He completed national surveys in 1994, 1996, 1997, 1998, 2000, 2002, 2004, and 2006 on Public Libraries and the Internet, with John Carlo Bertot, examining the use of the Internet by public libraries. These studies were funded and published by National Commission on Libraries and Information Science (NCLIS), the Bill & Melinda Gates Foundation, and the American Library Association (ALA). He was a Co-Principal Investigator (Co-PI) with John Carlo Bertot on an effort continuing through 2009 to extend and expand these national surveys, funded by the American Library Association for $1.4 million. For the 2010-2012 surveys, McClure continued working on the surveys as a consultant.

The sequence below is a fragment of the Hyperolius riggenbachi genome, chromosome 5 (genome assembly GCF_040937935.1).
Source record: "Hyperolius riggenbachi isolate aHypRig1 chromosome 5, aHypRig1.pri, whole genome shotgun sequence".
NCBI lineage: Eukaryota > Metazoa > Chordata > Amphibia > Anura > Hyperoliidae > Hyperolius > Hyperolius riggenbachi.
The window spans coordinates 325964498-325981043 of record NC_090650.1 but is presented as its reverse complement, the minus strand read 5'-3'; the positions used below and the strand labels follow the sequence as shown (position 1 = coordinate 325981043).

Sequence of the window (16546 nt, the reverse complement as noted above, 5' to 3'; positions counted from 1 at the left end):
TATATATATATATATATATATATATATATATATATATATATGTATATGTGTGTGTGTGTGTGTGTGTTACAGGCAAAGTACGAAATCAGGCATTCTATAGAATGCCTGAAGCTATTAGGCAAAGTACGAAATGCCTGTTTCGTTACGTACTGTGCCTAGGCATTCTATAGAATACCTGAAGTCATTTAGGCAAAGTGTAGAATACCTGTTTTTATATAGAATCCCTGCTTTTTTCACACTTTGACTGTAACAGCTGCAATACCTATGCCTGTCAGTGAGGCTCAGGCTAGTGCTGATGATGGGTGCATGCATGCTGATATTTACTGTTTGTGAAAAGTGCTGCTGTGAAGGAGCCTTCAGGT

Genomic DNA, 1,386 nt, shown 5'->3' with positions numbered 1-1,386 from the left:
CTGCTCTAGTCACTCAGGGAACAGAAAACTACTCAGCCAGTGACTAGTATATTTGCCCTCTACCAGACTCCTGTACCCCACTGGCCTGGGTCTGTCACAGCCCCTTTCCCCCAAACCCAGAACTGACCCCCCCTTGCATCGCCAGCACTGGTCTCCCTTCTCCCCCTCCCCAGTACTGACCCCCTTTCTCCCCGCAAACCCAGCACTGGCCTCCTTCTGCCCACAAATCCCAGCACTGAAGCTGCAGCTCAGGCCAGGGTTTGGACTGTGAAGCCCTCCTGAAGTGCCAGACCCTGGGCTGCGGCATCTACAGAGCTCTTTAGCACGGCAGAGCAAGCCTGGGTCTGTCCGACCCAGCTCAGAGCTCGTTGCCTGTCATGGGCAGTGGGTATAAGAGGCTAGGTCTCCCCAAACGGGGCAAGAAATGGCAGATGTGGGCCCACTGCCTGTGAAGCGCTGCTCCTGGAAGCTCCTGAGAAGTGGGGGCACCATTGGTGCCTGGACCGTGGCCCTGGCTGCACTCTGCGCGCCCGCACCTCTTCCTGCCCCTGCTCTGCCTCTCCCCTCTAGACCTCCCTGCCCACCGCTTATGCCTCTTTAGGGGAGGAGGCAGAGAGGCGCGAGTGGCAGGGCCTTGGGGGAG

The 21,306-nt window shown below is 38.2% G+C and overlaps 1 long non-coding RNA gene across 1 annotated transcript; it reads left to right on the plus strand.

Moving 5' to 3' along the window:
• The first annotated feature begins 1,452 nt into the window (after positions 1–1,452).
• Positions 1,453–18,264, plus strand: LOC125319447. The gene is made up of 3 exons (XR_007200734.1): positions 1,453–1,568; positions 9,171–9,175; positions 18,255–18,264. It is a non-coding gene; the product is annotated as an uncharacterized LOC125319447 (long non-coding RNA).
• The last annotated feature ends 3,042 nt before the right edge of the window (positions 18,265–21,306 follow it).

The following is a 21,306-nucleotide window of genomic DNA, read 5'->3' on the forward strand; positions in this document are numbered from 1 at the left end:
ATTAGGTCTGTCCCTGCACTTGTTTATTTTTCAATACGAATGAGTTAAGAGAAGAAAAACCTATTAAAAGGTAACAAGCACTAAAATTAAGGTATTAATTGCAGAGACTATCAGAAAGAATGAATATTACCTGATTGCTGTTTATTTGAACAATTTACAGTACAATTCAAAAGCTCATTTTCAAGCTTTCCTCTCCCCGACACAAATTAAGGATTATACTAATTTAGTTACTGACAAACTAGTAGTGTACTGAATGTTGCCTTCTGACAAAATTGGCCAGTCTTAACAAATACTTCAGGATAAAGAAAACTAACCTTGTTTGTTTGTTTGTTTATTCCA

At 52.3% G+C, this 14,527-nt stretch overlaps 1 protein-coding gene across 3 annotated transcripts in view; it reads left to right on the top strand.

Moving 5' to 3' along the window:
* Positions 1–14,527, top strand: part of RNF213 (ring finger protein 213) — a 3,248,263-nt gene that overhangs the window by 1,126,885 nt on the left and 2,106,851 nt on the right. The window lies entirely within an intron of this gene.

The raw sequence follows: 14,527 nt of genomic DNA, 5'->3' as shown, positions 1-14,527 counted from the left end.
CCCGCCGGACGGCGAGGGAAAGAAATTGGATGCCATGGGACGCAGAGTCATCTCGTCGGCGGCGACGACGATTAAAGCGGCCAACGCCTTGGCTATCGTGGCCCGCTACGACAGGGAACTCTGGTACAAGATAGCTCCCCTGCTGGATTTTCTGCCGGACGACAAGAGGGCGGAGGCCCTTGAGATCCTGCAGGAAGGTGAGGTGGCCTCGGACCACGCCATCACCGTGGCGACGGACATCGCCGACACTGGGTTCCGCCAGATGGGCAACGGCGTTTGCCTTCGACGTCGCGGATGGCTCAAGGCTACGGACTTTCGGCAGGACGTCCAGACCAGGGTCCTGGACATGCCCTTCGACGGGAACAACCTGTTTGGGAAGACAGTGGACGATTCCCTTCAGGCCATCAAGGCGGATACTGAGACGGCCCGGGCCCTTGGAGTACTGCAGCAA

McClure was the Co-PI for a study funded by OCLC (and others) assessing Digital Reference Services. This study resulted in the manual, Statistics, Measures and Quality Standards for Assessing Digital Reference Library Services; Guidelines and Procedures (2002). He completed in January 2002 a project funded by the Association of Research Libraries that resulted in a manual describing a number of statistics and measures to describe use and users in the networked environment and a report assessing the utility of institutional outcome measures for academic libraries. He also has been the PI on a range of initiatives related to the evaluation of the Florida Electronic Library (FEL) to assess the service and to conduct functionality and usability on the service from 2001 through 2011.